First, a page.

By Rachel Metz
While confirmed COVID-19 cases among children are less common than among adults, nearly 29,000 DC children and youth had still contracted the disease as of late February 2022 when the District stopped reporting daily case counts with the breakdown by age.
Vaccinations: As of August 25, 2022 over a quarter (28%) of District 12-15 year olds, over half (57%) of 5-11 year olds, and 88% of 0-4 year olds had been vaccinated for COVID. That protection isn’t equitably distributed, though. While DC hasn’t published vaccination rates for children by ward since February, when those data were reported they showed stark disparities, with nearly all of 12-15 year olds living in ward 2 having been vaccinated at the end of 2021 compared to fewer than one in three ward 7 and 8 residents.
Of course, children and youth are also impacted when a parent, family member, teacher, or other caring adult gets sick. In a Fall 2021 questionnaire, half of District public school students surveyed said that since the beginning of the summer they experienced the loss of an adult they cared about.
And their family’s economic security and their educational opportunities have also been threatened by the pandemic.
Loss of Income: While the 17% of DC households with children who, from June 1-July 11 2022 reported having lost employment income in the past month is an improvement compared to the nearly half of households with children who reported having lost income (since the pandemic began) in the first several months of the pandemic, it is clear that many families are still struggling economically. Families of color disproportionately continue to bear that burden: 20% of Black households reported having lost employment income in the last month compared to just 8% of white households.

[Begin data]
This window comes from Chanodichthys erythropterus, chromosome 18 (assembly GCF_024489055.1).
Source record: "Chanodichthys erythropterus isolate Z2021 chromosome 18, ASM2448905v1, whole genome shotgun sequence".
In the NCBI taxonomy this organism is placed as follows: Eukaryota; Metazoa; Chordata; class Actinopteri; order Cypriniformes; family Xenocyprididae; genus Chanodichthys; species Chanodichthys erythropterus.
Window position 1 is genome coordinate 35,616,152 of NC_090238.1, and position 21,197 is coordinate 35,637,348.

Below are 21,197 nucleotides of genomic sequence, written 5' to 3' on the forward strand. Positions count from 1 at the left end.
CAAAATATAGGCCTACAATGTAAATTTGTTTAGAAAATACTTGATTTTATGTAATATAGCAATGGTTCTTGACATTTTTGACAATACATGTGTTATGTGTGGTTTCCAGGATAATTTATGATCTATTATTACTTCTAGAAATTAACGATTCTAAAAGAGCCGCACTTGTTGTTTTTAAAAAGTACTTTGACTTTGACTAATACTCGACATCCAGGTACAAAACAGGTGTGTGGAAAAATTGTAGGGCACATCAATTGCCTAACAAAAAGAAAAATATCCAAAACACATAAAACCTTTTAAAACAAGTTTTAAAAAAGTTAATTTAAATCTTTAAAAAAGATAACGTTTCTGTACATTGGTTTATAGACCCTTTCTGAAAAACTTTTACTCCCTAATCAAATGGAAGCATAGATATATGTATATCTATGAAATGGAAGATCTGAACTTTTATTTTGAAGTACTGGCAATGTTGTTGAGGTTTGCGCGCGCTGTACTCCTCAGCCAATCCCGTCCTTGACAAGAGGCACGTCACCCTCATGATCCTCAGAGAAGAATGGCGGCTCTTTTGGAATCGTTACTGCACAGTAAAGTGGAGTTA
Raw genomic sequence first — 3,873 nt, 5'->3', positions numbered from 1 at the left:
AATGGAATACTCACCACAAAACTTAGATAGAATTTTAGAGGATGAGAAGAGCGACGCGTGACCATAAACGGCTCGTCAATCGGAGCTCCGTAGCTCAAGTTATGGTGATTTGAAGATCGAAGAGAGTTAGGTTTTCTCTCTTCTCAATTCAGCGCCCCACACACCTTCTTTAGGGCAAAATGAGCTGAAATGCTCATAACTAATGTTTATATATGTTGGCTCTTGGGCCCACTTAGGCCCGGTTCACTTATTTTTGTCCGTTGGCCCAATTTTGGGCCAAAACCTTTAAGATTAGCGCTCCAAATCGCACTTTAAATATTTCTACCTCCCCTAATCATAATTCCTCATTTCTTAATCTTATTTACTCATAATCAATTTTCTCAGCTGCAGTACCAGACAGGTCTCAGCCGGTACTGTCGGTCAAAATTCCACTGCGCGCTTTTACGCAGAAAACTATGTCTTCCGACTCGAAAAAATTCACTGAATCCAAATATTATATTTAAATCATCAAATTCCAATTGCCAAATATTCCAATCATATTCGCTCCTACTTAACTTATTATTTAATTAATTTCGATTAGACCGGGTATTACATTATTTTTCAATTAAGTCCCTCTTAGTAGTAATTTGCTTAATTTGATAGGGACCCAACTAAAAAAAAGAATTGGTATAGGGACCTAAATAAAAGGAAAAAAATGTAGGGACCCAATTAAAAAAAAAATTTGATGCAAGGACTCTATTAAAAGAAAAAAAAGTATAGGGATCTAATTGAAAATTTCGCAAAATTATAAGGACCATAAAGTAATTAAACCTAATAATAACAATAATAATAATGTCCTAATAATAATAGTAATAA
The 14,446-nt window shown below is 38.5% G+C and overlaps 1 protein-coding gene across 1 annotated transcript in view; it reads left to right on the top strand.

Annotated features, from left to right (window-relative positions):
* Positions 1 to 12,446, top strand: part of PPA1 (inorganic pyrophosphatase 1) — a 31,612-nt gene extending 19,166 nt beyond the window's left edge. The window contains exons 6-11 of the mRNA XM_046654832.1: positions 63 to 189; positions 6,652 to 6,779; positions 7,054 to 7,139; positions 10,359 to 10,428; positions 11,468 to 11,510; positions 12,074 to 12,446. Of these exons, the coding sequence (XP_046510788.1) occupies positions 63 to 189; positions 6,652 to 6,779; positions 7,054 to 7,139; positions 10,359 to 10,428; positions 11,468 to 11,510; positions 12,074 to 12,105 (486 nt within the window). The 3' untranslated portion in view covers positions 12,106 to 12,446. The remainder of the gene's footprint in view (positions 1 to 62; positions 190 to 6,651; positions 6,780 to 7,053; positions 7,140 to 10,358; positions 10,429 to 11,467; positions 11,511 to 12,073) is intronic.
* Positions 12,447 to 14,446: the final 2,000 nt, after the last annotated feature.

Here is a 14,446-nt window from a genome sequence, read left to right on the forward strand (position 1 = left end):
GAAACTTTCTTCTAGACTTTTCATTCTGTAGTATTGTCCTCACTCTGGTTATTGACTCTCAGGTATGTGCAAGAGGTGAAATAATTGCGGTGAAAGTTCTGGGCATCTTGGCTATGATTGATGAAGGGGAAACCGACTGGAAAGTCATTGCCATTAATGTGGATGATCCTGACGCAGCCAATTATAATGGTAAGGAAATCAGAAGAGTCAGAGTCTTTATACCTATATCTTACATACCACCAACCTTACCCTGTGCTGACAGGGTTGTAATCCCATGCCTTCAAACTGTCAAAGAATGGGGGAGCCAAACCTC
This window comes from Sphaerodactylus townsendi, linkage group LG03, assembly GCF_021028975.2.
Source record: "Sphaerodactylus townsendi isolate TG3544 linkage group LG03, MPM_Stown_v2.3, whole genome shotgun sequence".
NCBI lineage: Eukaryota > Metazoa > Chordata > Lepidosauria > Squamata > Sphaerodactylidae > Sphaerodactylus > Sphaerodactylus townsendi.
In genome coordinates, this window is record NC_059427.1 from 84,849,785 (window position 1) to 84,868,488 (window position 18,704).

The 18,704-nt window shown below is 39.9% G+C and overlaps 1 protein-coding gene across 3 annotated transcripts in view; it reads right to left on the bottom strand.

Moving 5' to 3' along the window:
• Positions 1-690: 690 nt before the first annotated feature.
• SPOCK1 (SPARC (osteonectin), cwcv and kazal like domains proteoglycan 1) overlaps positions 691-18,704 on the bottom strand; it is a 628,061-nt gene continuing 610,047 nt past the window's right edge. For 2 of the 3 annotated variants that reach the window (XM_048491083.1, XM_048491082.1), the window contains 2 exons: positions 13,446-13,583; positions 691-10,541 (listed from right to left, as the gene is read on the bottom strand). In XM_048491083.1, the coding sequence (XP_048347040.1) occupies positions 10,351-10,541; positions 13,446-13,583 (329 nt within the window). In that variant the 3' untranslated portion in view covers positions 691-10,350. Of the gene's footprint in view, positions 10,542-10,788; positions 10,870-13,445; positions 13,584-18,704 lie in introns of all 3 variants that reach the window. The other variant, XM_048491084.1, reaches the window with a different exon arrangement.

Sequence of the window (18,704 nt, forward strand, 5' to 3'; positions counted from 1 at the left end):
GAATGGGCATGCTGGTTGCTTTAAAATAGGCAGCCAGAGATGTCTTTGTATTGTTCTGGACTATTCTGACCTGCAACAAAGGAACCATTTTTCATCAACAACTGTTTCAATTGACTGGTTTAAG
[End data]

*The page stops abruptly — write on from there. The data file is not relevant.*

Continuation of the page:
Youth Unemployment: Between April and July 2020, thousands more young people received unemployment insurance as during the same period a year earlier. While during the pre-pandemic period an average of only 95 youth under age 22 and 288 youth ages 22-24 received unemployment insurance each month, during the early months of the pandemic 2,836 youth under ages 22 and 5,302 youth ages 22-24 received unemployment insurance. These numbers have decreased since that initial peak, but a shifting economy means we still must pay attention to the economic opportunities available to young people.
Housing Insecurity: Between June 1 and August 8 roughly 20 percent of DC renters with children said they were behind on rent payments, double the roughly 10 percent of renters without children who said the same.
Food Insecurity: Many Black and Latinx adults in households with children report sometimes or often not having enough to eat in the last week. Between June 1 and July 11, 2022 more than a third (37%) of Black households with children said this.